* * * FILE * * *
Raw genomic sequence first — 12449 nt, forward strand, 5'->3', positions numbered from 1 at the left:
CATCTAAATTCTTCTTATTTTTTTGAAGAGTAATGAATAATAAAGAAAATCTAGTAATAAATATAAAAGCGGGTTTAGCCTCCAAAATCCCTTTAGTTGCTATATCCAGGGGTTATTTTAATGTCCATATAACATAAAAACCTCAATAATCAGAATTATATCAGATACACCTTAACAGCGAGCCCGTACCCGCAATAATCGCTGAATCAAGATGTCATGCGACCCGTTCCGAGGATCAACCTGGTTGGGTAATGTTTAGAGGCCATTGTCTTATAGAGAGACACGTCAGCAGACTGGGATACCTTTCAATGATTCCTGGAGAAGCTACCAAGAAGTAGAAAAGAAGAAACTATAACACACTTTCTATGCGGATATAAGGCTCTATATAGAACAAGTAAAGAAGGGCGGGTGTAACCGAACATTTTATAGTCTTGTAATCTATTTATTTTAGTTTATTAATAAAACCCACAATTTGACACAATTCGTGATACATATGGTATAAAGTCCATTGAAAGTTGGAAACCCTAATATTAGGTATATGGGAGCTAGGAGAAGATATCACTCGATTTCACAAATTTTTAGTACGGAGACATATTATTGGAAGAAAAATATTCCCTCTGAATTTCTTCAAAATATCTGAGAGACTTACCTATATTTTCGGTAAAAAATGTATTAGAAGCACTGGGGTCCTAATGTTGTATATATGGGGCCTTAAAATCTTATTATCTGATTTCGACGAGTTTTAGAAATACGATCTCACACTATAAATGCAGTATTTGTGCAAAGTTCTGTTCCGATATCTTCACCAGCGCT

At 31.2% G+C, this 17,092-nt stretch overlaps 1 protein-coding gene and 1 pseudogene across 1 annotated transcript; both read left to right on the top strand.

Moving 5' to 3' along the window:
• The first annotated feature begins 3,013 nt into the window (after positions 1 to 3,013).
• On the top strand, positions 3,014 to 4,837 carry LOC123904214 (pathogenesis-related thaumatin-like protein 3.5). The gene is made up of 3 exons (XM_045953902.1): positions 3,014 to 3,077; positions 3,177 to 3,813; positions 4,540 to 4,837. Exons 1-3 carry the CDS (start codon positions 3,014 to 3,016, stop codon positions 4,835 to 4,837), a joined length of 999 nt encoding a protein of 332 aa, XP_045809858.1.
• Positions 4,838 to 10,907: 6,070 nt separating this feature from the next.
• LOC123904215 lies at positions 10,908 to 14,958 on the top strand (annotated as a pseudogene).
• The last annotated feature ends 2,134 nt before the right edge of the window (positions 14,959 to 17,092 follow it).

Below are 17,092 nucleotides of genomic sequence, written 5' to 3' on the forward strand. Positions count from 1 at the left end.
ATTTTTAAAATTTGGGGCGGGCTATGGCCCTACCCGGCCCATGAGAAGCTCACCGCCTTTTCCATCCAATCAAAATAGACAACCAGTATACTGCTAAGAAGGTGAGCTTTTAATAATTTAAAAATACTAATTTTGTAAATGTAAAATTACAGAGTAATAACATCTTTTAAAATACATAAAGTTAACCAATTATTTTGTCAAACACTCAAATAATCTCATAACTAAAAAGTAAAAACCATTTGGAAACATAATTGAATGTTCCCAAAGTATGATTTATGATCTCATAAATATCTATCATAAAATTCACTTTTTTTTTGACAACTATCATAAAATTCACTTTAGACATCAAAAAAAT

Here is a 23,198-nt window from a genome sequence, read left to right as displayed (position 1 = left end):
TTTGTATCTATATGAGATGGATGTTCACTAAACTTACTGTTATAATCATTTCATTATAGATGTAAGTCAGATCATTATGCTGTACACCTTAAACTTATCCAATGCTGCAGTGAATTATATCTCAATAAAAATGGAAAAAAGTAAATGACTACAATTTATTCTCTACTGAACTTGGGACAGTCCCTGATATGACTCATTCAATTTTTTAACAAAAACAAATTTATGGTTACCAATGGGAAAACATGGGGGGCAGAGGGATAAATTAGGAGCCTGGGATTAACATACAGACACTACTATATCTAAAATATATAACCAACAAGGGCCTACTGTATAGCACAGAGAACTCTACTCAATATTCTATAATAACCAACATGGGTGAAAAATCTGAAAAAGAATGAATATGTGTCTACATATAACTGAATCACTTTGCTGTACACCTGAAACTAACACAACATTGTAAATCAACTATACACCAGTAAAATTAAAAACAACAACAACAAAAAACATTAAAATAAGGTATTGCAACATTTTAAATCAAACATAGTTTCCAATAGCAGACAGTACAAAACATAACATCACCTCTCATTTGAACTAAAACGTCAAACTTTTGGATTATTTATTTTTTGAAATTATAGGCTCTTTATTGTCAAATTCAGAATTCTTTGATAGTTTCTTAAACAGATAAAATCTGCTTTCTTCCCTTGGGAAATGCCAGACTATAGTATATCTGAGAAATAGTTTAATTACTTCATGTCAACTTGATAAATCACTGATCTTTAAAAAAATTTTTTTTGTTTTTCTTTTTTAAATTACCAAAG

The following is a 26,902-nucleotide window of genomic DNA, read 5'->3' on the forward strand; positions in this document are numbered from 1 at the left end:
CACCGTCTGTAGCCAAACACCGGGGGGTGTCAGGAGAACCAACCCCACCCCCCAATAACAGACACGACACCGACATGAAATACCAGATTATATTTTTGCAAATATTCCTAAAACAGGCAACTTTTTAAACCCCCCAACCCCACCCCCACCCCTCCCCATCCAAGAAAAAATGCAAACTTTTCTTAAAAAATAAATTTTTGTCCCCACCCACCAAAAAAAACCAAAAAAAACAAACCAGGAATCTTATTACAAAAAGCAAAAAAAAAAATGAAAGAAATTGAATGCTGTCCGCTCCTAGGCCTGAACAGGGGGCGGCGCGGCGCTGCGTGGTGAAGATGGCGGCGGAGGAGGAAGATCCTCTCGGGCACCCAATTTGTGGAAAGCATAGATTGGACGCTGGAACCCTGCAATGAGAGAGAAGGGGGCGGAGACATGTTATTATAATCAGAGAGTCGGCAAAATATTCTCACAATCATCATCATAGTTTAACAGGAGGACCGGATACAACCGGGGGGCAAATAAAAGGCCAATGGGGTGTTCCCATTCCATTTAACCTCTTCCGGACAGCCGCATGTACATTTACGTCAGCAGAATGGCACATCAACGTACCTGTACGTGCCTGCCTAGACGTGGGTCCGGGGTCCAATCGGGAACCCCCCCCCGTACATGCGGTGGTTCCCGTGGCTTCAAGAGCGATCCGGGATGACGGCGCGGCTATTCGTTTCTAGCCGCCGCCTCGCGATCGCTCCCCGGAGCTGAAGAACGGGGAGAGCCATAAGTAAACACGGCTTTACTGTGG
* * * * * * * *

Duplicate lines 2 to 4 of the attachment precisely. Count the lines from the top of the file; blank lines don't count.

CATCTAAATTCTTCTTATTTTTTTGAAGAGTAATGAATAATAAAGAAAATCTAGTAATAAATATAAAAGCGGGTTTAGCCTCCAAAATCCCTTTAGTTGCTATATCCAGGGGTTATTTTAATGTCCATATAACATAAAAACCTCAATAATCAGAATTATATCAGATACACCTTAACAGCGAGCCCGTACCCGCAATAATCGCTGAATCAAGATGTCATGCGACCCGTTCCGAGGATCAACCTGGTTGGGTAATGTTTAGAGGCCATTGTCTTATAGAGAGACACGTCAGCAGACTGGGATACCTTTCAATGATTCCTGGAGAAGCTACCAAGAAGTAGAAAAGAAGAAACTATAACACACTTTCTATGCGGATATAAGGCTCTATATAGAACAAGTAAAGAAGGGCGGGTGTAACCGAACATTTTATAGTCTTGTAATCTATTTATTTTAGTTTATTAATAAAACCCACAATTTGACACAATTCGTGATACATATGGTATAAAGTCCATTGAAAGTTGGAAACCCTAATATTAGGTATATGGGAGCTAGGAGAAGATATCACTCGATTTCACAAATTTTTAGTACGGAGACATATTATTGGAAGAAAAATATTCCCTCTGAATTTCTTCAAAATATCTGAGAGACTTACCTATATTTTCGGTAAAAAATGTATTAGAAGCACTGGGGTCCTAATGTTGTATATATGGGGCCTTAAAATCTTATTATCTGATTTCGACGAGTTTTAGAAATACGATCTCACACTATAAATGCAGTATTTGTGCAAAGTTCTGTTCCGATATCTTCACCAGCGCT

At 31.2% G+C, this 17,092-nt stretch overlaps 1 protein-coding gene and 1 pseudogene across 1 annotated transcript; both read left to right on the top strand.

Moving 5' to 3' along the window: